I varied these two genres as much as I could to try to showcase a range of voices and styles. The voice that I evoked in my blog posts aligned most with standard English. I teetered along the line of a formal and casual tone—taking into account that the one author might change slightly depending on the topic and the day. However, it mostly remained in a middle register. Comparing the blog posts, prose, to poetry seem like comparing cakes to cars. In my poetry, I tried to vary my form within my “comfort zone”– or what could be my style. With this established, it was decided that one page would be about 12 lines of poetry and one blog post (300 words) would also equal one page. My goal was to space out the poetry so I would have one poem be the equivalent to one page; however, the last two poems I completed were double that size, accounting for two pages each. I wanted to experiment with a poem in parts (Ways to Pray) and I felt that I needed extra space to emphasize each section. Additionally, due to the length of “Ways to Pray” and “Talking to the Inmates at Phillips State Prison about Marietta” I have chosen not to include accompanying sound clips or a gallery at the end. I felt that these poems were strong on their own and I did not want any additional content to undercut or take away from the poetry.
The poetry I write is surreal, but this is contrasted with a title that, although might not be directly related to the content, “click” the poem into focus and help the reader have footing within the world that was created. The poems are loosely based around a horror theme, with most of them pertaining to ghosts, hauntings, the Old South, or the Marietta Square. Each poem was an attempt to try to find a different avenue of talking about an unsettling and uneasy topic—the supernatural. With an emphasis on sound, I placed audio files that I recorded over the past few months sporadically with various poems to play alongside them. These noises were, in context, pretty normal, but out of context, added another textural and sensory layer to the poetry. Additionally, each poem has an audio file of me reading the poem in a slow, monotone voice. Not only does the voice add to the feel of the poem, but it is possible that I stop on the line breaks and emphasize different words than a reader would; therefore, my reading provides a different experience and perspective on the poem for the reader. I attempted to make this process as interactive as possible so it would seamlessly correspond with the medium (internet-based). The gallery of pictures displayed at the end of each poem is meant to contribute to a “DIY” feeling that someone who is seeking out ghosts or other supernatural phenomena would produce in their research. I took these photos on various nights and paired them with corresponding poems that have a similar theme or aesthetic. For example, in the poem “Dropping my Grandmother’s Faberge Egg”, I put a picture of a bell that was taken at night with flash. The coloring, the age of the bell, and the shape of the bell correspond with the theme and visuals in the poem. When “brass” is mentioned in the poem, the bell’s brass image is a representation of the heritage of the Marietta Square, the “Old South”, and antiques in general.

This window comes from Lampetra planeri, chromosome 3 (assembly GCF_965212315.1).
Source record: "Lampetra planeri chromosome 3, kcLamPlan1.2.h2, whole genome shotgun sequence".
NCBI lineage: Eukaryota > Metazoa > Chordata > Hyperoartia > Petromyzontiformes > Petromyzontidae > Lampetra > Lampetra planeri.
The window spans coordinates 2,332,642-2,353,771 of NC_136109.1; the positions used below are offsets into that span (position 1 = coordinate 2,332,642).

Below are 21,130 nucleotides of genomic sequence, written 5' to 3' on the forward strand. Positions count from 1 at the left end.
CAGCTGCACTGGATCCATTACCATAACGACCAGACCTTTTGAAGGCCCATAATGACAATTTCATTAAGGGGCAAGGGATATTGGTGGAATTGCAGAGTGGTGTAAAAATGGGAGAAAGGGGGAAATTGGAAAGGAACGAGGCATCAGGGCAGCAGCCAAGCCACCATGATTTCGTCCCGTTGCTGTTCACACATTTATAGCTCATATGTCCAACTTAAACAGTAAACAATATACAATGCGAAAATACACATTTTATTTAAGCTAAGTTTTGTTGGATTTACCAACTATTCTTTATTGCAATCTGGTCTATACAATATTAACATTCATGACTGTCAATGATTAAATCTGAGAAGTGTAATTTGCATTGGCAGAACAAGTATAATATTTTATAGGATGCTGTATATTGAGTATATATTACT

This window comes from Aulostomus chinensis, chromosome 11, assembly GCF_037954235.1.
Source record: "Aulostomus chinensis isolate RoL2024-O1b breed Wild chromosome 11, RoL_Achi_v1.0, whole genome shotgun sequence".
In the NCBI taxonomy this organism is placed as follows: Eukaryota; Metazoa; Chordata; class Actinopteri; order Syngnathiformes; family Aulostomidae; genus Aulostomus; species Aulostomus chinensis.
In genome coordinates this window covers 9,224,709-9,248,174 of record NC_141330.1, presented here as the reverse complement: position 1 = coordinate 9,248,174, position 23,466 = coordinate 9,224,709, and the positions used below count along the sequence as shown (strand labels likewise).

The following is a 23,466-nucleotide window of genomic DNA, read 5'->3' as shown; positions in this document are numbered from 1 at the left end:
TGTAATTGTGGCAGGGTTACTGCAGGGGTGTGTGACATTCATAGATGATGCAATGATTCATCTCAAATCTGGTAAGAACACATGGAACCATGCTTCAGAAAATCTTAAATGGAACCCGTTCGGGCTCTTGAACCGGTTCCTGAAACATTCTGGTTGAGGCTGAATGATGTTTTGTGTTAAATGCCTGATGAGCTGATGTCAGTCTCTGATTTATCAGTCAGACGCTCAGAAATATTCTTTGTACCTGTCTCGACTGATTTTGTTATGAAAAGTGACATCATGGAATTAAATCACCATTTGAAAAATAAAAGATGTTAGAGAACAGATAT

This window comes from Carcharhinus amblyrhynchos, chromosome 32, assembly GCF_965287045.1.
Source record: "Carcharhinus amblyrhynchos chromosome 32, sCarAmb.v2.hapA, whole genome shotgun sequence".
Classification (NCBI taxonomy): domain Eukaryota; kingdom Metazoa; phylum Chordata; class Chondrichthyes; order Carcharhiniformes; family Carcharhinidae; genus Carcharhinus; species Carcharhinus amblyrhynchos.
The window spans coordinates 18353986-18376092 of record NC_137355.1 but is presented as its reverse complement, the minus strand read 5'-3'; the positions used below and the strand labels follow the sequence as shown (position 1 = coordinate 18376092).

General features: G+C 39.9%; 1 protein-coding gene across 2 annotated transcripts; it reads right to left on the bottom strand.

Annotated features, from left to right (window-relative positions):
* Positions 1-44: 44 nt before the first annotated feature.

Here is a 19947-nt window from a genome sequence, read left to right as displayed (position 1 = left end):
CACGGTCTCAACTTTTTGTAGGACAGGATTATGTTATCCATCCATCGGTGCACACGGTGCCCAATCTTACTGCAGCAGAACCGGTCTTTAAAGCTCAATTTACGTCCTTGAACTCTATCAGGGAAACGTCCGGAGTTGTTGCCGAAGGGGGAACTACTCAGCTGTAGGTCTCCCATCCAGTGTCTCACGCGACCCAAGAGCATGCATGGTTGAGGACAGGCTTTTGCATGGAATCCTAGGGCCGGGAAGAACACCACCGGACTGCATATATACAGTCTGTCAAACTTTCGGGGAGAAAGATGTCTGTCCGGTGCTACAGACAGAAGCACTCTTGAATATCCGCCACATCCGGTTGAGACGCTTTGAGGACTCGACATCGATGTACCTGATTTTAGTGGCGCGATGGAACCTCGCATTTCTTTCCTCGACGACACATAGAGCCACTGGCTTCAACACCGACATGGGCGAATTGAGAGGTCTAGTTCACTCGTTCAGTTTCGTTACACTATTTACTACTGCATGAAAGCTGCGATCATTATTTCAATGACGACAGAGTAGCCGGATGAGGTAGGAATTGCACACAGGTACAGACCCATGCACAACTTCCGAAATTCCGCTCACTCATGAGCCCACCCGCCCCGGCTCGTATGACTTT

One of my main goals with the poetry was to play around with various forms. For example, “Talking to the Inmates at Phillips State Prison about Marietta”, is written as a prose-poem, a from that is more casual and conversational. I made this decision so that both the form and content of the poem would be differentiated from the other poems to make it seem as though it is it’s own contained world—much like prison. I felt that this was an important poem to include because I wanted to have a strong emphasis on how Marietta has changed over the years and what these changes mean to certain groups of people. I am a tutor at Phillips State Prison and inmates always ask me about how the city (and metro-Atlanta area) is growing and changing. This change creates a perfect tension to talk about the clash of gentrification, the uncomfortable truths of progress, and what is considered the “New South.”